Paul Ehrlich: 'Collapse of civilisation is a near certainty within decades.'

In May, it will be 50 years since the eminent biologist published his most famous and controversial book, The Population Bomb. But Ehrlich remains as outspoken as ever.

Fifty years after the publication of his controversial book The Population Bomb, biologist Paul Ehrlich warns overpopulation and overconsumption are driving us over the edge.


Ehrlich has been quite prolific in those 50 years, continually drawing connections among the different planetary forces shaping our health and environment – forces like biodiversity, the nitrogen cycle, climate change and yes, overpopulation. The concern that he shares with other scientists working in this field: These are force multipliers, coming harder and faster at civilization than any one issue by itself.

Veteran journalist Damian Carrington's interview with Ehrlich is excellent. Worth reading, too, is the website Ehrlich and other scientists have put together to explore these interconnections: The Millennium Alliance for Humanity and the Biosphere.

And if you want to keep abreast of this issue, every Saturday we publish a roundup of the best reporting we've seen that week probing the interplay of these different environmental issues. Get our "Science Saturday" newsletter free in your inbox by signing up here.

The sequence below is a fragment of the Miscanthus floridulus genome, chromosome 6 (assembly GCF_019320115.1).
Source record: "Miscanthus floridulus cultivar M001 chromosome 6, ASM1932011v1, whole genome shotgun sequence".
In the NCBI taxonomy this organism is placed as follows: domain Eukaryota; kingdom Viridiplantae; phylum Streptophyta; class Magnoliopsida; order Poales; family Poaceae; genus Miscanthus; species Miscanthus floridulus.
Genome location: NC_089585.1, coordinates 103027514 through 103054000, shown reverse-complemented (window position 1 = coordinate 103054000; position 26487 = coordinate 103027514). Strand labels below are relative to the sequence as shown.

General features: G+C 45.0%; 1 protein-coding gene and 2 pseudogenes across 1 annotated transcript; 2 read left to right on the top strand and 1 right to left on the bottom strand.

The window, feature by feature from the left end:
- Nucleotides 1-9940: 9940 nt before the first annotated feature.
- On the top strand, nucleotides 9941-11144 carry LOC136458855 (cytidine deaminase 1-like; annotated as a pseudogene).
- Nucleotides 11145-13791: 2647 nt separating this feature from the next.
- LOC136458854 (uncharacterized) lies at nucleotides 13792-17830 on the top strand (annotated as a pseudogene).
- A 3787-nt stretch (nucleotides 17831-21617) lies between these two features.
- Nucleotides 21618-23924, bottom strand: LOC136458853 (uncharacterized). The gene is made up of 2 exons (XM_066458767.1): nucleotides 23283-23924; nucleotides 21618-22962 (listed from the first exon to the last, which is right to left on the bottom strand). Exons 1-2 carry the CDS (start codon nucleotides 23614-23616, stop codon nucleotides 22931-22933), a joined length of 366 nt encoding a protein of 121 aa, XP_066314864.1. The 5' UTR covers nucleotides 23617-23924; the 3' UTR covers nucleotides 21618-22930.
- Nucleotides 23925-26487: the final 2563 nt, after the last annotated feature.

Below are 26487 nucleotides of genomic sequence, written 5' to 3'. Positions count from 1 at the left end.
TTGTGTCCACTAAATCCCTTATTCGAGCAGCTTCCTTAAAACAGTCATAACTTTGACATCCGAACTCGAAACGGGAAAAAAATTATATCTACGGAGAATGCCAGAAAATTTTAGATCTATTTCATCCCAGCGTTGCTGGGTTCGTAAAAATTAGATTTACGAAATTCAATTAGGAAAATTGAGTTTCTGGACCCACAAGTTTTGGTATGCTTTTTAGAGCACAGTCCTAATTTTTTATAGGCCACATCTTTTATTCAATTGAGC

Read the full interview at The Guardian.

We’re dumping loads of retardant chemicals to fight wildfires. What does it mean for wildlife?

As western wildfires become bigger and more intense, state and federal fire agencies are using more and more aerial fire retardant, prompting concerns over fish kills, aquatic life, and water quality.

As the Caldor Fire roared toward drought-stricken Lake Tahoe in the last days of August, firefighters faced a sobering scenario: Strong winds increased from the southwest, pushing the fire toward populated areas and prompting tens of thousands to flee.

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